Nvidia, the most valuable semiconductor company in the US, is in deep trouble. This week, the chipmaker cut its guidance from analysts’ estimates for the third straight time in the past three months, blaming a softening economic environment and sharp delay in demand for its gaming graphics cards.
While some investors are hoping for a quick turnaround, I’m skeptical.
(ticker: NVDA) faces multiple threats, including increasing competition, an unsustainable pricing structure, and a potential glut of used crypto cards that will be difficult to overcome.
On Wednesday, Nvidia gave a forecast for the October quarter that fell well short of expectations, projecting a midpoint revenue range of $5.9 billion, compared with the consensus of $6.9 billion. The weak outlook came after Nvidia pre-announced another pass earlier this month when it said it would report revenue of $6.7 billion for the July quarter, down from estimates of $8.1 billion in May.
Barron’s readers should not be surprised by Nvidia’s recent stumbles. In April, we warned investors about the company’s deteriorating fundamentals, citing rising game inventories at retailers, increased prices, and exposure to cryptocurrency mining—all risks that have materialized. In the coming months, the majority of Wall Street analysts missed the air pocket in the search for Nvidia products, the stock tanked and went from consistently growing revenue at a 50% annual rate to forecasting a 17% annual revenue decline in just two quarters.
During last week’s earnings call, Nvidia management said that both product prices and the number of units sold fell dramatically in the quarter. Shares of Nvidia pared early losses and closed up 4%, to $179.13, in Thursday trading. The stock is still down about 40% this year.
The same analysts who had a Buy rating on Nvidia stock during its decline this year aren’t giving up just yet. They now believe that financial earnings estimates are completely undervalued, predicting that new products from Nvidia, expected to be released soon, will improve its performance.
But the bulls are ignoring a number of significant risks. First, the negative effects of the crypto crash continue. To recap, Nvidia’s gaming cards have mostly been used to mine Ethereum, the second largest cryptocurrency by market capitalization. Although mining demand has already decreased this year as digital currency prices have fallen, the biggest shoe has yet to drop.
Ethereum is expected to migrate as soon as September from the so-called proof-of-work model to proof-of-stake, negating the need for graphics card-based mining. As we warned, when this happens, billions of dollars worth of Nvidia cards could flood the used markets, creating a glut. Wedbush estimates that Ethereum mining could account for $800 million of the company’s quarterly revenue over the past year and a half, totaling about $4.8 billion.
Second, Nvidia’s profitability could collapse as prices fall to more normal levels. Over the past few years, the company has enjoyed unprecedented demand for higher-priced cards selling for $1,200 to $2,000, driven by the crypto boom. That’s history now. Pricing and demand will have to fall to a normal non-crypto level of $800 and below, which will hurt profit margins.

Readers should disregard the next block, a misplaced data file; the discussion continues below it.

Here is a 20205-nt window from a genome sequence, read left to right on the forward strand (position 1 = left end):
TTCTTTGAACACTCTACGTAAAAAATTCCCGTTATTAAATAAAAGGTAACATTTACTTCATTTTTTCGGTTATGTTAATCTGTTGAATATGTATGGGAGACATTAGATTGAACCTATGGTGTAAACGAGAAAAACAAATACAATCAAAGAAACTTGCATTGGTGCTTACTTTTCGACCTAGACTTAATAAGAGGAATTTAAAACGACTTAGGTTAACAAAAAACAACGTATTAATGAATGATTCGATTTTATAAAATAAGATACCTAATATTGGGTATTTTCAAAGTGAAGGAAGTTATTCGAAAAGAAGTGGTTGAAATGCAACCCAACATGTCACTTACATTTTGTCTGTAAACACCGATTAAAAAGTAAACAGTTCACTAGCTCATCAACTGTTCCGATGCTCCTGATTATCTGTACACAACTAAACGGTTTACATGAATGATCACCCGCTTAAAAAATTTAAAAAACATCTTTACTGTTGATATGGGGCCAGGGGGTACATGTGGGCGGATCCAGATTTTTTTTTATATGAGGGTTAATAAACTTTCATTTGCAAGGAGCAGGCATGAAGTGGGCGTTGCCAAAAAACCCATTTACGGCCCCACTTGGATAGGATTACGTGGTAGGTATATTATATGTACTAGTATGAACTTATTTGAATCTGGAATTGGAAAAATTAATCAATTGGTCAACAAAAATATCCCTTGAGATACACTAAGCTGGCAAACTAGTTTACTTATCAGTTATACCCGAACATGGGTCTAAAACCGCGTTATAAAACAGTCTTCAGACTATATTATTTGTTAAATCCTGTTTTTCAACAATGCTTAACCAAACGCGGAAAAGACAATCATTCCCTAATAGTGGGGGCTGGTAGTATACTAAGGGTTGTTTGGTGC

Veteran industry analyst John Peddy, who presciently said Barron’s in April that demand for higher-priced cards would disappear, remains adamant that Nvidia’s increased prices are unsustainable. He adds that
Advanced Micro Devices’
(AMD) next-generation graphics cards expected later this year will be more competitively priced and gain share thanks to their innovative chiplet architecture.
This can be a game changer. A new era of competition from AMD could be Nvidia’s biggest underappreciated risk. None of the half-dozen Nvidia analyst notes I’ve read this week mention AMD as a threat, despite the fact that AMD has announced that its upcoming lineup of cards, codenamed RDNA 3, will offer more than a 50% performance boost per watt compared to the previous generation. A more efficient design will allow AMD to gain a manufacturing cost advantage over Nvidia.
In an interview with Barron’s, Nvidia CFO Colette Kress says the company is “unable to quantify” the negative impact on demand from crypto miners and the eventual transition to Ethereum proof-of-stake. When asked if the pricing of the current generation of Ampere cards is sustainable for the next, she says Nvidia will look at market conditions at launch to determine pricing. On the potential for stronger competition from AMD, Kress says that while performance is important, Nvidia’s cards have a stronger brand among gamers and dominate the charts for the most used cards in game services. She also expressed confidence that partnerships with game publishers and Nvidia’s more advanced software will help beat the competition.
While Cress may have some points, I agree with Paddy AMD will take business from Nvidia.
The setup is eerily reminiscent of four years ago, when this column was bullish on a similar per-watt performance advantage, at the time, for AMD’s Rome server processor against the dominant market leader
(INTC). AMD began a multi-year revolt fueled by Rome, raising its stock price fivefold and surpassing Intel in market value.
It could happen again, this time in gaming cards against Nvidia. Better value for money products are everything in technology.
Finally, even after its share price has collapsed this year, Nvidia’s valuation looks expensive as its earnings estimates have also collapsed. The chipmaker now trades at 48 times expected earnings per share for the next four quarters, which is bloody territory for a company expected to show negative growth in the near term.
Ultimately, given the risks, it’s too early to be optimistic about Nvidia’s turnaround. The worst is probably yet to come for the chip king.
Write to Tae Kim c email@example.com